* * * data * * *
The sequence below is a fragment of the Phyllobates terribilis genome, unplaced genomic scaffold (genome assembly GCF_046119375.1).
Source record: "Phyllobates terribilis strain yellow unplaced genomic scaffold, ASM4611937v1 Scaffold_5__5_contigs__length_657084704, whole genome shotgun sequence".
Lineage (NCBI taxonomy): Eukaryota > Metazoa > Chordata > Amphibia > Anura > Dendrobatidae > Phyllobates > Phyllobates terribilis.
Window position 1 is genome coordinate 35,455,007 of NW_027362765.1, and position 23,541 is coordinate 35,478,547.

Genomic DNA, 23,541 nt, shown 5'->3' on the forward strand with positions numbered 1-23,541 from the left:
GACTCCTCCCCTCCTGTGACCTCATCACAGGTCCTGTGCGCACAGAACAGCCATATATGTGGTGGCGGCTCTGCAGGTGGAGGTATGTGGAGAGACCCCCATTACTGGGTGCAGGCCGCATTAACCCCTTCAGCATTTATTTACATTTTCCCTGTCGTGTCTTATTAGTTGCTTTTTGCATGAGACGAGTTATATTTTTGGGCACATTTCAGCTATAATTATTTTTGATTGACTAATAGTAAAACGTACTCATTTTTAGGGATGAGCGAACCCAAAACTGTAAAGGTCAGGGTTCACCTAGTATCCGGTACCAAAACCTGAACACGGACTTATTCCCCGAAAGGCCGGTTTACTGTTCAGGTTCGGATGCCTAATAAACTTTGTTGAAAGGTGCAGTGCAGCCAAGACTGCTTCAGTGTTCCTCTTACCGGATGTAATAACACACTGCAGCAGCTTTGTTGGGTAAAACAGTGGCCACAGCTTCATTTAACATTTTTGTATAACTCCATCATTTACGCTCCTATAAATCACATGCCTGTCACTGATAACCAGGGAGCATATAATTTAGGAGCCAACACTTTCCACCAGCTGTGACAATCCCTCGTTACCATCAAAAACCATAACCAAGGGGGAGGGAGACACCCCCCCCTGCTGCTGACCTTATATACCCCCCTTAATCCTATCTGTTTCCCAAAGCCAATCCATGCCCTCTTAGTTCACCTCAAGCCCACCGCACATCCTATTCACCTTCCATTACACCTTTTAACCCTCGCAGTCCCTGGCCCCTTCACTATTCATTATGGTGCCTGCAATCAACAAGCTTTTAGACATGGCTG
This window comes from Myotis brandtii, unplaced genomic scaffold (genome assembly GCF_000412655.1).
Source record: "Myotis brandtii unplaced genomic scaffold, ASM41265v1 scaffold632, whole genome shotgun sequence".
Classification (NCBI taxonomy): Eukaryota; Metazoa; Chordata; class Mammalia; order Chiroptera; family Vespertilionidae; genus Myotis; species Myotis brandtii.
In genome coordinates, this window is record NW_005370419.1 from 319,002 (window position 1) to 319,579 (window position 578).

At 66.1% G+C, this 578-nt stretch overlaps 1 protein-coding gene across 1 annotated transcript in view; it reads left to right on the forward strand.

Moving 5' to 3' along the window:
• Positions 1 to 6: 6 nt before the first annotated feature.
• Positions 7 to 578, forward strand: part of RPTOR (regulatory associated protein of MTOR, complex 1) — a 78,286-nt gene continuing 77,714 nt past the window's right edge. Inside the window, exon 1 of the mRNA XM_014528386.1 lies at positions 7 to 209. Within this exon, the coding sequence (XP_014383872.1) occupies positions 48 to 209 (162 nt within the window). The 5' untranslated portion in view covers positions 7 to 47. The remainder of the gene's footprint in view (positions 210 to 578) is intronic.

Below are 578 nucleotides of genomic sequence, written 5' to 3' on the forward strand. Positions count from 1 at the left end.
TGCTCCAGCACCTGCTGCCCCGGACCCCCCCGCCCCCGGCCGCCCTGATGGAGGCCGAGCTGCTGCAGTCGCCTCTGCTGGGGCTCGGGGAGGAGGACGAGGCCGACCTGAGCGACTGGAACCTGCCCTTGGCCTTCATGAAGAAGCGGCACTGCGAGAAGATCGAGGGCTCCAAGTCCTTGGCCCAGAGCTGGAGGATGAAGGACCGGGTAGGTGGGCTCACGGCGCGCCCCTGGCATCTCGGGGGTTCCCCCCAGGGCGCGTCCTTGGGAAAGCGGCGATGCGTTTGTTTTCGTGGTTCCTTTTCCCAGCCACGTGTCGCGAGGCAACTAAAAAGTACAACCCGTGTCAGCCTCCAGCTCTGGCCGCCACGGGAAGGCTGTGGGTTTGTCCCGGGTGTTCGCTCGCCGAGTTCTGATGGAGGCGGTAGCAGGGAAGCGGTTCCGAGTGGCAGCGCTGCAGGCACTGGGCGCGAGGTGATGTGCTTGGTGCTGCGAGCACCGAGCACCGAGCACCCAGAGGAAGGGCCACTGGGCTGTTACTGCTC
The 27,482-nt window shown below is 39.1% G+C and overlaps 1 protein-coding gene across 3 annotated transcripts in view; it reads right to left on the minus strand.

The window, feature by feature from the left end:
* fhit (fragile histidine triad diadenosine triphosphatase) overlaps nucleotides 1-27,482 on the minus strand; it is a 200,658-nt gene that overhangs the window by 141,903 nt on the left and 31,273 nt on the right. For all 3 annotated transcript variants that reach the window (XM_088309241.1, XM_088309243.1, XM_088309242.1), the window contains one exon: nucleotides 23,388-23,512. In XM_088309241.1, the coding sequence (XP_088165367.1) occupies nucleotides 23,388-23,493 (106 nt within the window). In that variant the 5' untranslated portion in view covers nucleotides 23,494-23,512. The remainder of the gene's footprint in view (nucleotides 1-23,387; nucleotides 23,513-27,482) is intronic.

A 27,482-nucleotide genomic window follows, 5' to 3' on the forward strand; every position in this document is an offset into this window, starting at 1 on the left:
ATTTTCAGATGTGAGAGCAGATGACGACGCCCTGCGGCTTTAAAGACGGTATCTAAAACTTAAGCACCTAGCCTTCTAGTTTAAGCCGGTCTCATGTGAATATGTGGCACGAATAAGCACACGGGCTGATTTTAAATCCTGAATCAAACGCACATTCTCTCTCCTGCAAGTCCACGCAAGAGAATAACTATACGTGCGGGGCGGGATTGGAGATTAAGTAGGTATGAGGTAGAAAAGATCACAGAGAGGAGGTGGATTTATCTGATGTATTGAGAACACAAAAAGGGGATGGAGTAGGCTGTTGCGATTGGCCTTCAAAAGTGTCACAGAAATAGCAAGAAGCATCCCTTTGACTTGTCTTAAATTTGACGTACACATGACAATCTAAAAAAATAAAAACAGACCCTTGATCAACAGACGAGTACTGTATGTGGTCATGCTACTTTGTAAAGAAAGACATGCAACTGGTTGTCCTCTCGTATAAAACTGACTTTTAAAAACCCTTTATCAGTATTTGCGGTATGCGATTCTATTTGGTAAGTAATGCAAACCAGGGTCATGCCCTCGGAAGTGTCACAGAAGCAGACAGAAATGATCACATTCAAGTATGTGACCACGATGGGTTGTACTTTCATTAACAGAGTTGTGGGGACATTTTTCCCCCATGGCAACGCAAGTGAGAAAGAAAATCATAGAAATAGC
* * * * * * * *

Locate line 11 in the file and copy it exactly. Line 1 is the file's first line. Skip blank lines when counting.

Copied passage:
At 66.1% G+C, this 578-nt stretch overlaps 1 protein-coding gene across 1 annotated transcript in view; it reads left to right on the forward strand.